Imagine a warhead with fragments that flare and burn when the warhead detonates.
Now imagine the potential destruction of an artillery shell made almost entirely of that stuff.
Such a theoretical weapon is one of the goals behind the research being conducted by Picatinny Arsenal engineers working at the Advanced Materials Lab.
In conventional artillery shells, the explosive force generated upon detonation causes the warhead to break apart. The resulting fragments flung out in all directions are great speed explains how these weapons cause their damage.
But the potential destructive force is increased dramatically with capabilities of reactive materials that can be formed and strengthened to replace the inert materials that make up the rest of the warhead.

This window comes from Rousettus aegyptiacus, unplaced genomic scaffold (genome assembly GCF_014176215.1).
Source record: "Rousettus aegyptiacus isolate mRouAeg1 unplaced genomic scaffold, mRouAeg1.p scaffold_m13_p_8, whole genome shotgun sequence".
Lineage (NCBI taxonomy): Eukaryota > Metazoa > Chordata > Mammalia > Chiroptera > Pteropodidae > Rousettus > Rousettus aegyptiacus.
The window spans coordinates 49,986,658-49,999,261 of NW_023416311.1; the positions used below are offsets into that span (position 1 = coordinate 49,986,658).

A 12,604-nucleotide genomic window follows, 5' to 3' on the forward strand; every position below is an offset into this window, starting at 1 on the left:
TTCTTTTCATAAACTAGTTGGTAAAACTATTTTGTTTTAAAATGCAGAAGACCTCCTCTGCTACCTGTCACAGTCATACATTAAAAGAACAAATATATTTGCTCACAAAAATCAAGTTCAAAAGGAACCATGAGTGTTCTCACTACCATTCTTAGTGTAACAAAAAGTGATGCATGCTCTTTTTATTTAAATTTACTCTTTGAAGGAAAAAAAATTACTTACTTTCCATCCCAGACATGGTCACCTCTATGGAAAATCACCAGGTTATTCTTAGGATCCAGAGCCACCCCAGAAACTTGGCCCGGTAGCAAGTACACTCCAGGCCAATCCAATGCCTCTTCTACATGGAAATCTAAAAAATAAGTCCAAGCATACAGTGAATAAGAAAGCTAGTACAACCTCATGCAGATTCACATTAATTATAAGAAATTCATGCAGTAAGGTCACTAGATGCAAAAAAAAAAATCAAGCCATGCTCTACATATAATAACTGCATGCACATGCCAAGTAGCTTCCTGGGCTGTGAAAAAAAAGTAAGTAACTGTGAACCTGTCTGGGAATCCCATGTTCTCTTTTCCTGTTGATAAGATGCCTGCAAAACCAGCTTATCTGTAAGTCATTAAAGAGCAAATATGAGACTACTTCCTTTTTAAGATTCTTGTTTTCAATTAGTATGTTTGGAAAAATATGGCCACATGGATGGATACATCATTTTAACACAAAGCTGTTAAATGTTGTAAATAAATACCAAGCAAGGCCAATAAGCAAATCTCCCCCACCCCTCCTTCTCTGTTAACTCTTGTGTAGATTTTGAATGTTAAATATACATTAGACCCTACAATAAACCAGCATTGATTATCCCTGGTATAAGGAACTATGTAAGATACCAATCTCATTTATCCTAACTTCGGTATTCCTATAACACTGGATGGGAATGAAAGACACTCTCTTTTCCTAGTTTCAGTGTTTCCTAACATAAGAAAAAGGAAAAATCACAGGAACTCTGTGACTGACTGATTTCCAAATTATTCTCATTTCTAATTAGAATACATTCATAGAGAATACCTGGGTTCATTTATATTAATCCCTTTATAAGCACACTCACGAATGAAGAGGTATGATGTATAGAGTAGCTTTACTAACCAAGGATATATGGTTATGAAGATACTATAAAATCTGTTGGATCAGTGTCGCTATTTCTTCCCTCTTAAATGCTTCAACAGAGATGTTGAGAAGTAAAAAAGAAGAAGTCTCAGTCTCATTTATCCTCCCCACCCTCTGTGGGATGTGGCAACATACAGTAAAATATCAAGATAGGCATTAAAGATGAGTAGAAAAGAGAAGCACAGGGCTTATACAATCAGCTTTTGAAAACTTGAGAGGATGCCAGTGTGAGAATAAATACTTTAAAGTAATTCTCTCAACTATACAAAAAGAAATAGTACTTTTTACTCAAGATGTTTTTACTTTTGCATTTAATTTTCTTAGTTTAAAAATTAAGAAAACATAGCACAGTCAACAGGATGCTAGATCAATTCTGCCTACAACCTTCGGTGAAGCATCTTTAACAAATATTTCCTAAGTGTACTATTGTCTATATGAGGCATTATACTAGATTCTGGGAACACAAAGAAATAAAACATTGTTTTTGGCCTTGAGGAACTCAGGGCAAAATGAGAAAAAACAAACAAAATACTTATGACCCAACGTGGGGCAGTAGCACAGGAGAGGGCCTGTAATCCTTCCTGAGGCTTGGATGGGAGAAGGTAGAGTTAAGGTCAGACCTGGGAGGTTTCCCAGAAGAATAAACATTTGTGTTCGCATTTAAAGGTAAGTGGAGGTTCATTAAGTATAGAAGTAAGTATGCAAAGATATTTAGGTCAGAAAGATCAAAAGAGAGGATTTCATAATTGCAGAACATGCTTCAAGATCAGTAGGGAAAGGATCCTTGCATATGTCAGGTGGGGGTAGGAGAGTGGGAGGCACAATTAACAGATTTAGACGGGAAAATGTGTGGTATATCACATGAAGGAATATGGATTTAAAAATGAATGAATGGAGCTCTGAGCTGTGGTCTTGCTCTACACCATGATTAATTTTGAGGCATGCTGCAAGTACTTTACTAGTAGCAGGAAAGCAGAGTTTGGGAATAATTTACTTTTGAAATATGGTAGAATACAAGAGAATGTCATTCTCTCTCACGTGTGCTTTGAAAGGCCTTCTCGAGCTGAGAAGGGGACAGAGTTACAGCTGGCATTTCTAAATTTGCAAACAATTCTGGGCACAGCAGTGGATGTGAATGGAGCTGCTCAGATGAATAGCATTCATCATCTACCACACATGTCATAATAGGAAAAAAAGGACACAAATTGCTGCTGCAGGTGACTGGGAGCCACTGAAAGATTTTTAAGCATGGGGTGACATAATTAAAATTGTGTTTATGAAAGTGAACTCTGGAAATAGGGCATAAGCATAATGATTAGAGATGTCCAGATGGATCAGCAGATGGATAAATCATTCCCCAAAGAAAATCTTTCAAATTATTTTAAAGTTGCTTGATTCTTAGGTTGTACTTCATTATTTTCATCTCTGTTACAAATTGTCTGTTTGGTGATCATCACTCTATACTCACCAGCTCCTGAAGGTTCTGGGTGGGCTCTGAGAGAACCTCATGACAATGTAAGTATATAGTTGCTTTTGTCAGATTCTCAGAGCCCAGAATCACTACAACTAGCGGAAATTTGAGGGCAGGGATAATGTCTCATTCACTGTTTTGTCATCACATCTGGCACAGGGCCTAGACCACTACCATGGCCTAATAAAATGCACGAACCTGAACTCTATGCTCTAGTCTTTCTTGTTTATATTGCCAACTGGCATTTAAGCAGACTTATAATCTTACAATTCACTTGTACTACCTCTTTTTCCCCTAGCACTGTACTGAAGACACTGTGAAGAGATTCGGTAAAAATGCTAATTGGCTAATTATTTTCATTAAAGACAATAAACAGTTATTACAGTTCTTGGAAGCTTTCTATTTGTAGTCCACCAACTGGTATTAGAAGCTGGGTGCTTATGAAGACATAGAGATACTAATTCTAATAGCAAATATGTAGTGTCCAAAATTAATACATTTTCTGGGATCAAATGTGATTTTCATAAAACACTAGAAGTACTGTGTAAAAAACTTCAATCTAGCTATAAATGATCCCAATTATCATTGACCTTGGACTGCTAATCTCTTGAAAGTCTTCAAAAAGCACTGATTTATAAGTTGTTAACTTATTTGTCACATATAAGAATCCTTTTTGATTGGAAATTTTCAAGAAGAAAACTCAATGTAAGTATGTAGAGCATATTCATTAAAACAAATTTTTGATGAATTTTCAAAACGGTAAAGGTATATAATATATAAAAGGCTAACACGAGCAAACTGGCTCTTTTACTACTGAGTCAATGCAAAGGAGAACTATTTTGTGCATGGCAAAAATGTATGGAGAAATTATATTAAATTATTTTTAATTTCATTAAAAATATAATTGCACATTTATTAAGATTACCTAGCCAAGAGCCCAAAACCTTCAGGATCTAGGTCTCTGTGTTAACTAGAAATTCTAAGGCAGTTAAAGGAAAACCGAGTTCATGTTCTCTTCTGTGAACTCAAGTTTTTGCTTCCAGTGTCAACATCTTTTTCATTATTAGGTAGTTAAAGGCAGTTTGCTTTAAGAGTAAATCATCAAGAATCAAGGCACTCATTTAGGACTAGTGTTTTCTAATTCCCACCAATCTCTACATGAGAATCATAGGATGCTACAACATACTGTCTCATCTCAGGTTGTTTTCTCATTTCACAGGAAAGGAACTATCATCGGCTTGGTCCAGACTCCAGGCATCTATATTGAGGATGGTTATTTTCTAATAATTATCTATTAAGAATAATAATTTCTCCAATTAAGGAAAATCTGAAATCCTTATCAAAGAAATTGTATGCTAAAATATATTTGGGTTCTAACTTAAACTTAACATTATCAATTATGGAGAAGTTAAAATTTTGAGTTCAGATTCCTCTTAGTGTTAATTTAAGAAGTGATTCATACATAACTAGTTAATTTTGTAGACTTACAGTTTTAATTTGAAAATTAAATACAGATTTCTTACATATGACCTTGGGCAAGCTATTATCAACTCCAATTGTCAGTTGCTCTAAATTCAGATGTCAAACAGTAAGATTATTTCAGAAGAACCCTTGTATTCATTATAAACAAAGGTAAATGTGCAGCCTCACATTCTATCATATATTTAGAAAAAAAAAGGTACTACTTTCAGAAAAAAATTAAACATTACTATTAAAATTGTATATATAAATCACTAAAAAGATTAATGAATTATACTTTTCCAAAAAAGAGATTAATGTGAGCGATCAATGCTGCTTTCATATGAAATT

The reactive materials form the structure of the warhead rather than simply being loaded into the warhead.
“Structured reactive materials, or SRM, will enhance the lethality of current and future weapons while maintaining or reducing the payload,” said Paul Redner, a materials engineer with the Advanced Materials Lab.
“Unlike with more traditional (reactive materials), SRM will be a direct one-to-one replacement of inert components.”
The engineers have already made progress in the research, yet challenges remain.